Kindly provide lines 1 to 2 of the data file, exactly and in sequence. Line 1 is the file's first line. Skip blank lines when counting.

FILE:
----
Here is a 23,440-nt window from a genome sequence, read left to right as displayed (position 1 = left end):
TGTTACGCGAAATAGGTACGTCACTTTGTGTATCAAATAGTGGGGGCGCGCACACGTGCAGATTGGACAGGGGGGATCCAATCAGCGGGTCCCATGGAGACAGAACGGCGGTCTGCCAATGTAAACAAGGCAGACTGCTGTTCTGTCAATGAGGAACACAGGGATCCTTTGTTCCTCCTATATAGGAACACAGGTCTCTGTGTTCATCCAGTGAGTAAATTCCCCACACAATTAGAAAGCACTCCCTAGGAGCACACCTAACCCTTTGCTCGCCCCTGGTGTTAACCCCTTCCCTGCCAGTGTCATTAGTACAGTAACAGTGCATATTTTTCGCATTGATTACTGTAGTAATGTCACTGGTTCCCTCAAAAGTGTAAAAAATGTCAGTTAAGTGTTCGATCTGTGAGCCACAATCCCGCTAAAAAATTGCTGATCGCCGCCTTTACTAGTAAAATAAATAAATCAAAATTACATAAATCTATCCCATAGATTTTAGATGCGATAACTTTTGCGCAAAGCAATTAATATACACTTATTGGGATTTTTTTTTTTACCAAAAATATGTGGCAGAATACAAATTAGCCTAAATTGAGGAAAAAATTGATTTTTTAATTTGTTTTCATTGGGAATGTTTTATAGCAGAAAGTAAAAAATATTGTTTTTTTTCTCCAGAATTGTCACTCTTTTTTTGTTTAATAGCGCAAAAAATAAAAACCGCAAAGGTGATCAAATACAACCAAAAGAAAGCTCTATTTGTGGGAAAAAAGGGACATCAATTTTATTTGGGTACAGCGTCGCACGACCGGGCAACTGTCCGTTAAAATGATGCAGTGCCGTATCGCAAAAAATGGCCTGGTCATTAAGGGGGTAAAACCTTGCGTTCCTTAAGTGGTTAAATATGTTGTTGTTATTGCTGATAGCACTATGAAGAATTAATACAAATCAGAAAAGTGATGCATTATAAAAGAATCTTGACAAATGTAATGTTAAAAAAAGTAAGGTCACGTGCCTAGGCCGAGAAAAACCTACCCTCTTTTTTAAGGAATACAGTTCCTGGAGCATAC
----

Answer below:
Here is a 23,440-nt window from a genome sequence, read left to right as displayed (position 1 = left end):
TGTTACGCGAAATAGGTACGTCACTTTGTGTATCAAATAGTGGGGGCGCGCACACGTGCAGATTGGACAGGGGGGATCCAATCAGCGGGTCCCATGGAGACAGAACGGCGGTCTGCCAATGTAAACAAGGCAGACTGCTGTTCTGTCAATGAGGAACACAGGGATCCTTTGTTCCTCCTATATAGGAACACAGGTCTCTGTGTTCATCCAGTGAGTAAATTCCCCACACAATTAGAAAGCACTCCCTAGGAGCACACCTAACCCTTTGCTCGCCCCTGGTGTTAACCCCTTCCCTGCCAGTGTCATTAGTACAGTAACAGTGCATATTTTTCGCATTGATTACTGTAGTAATGTCACTGGTTCCCTCAAAAGTGTAAAAAATGTCAGTTAAGTGTTCGATCTGTGAGCCACAATCCCGCTAAAAAATTGCTGATCGCCGCCTTTACTAGTAAAATAAATAAATCAAAATTACATAAATCTATCCCATAGATTTTAGATGCGATAACTTTTGCGCAAAGCAATTAATATACACTTATTGGGATTTTTTTTTTTACCAAAAATATGTGGCAGAATACAAATTAGCCTAAATTGAGGAAAAAATTGATTTTTTAATTTGTTTTCATTGGGAATGTTTTATAGCAGAAAGTAAAAAATATTGTTTTTTTTCTCCAGAATTGTCACTCTTTTTTTGTTTAATAGCGCAAAAAATAAAAACCGCAAAGGTGATCAAATACAACCAAAAGAAAGCTCTATTTGTGGGAAAAAAGGGACATCAATTTTATTTGGGTACAGCGTCGCACGACCGGGCAACTGTCCGTTAAAATGATGCAGTGCCGTATCGCAAAAAATGGCCTGGTCATTAAGGGGGTAAAACCTTGCGTTCCTTAAGTGGTTAAATATGTTGTTGTTATTGCTGATAGCACTATGAAGAATTAATACAAATCAGAAAAGTGATGCATTATAAAAGAATCTTGACAAATGTAATGTTAAAAAAAGTAAGGTCACGTGCCTAGGCCGAGAAAAACCTACCCTCTTTTTTAAGGAATACAGTTCCTGGAGCATAC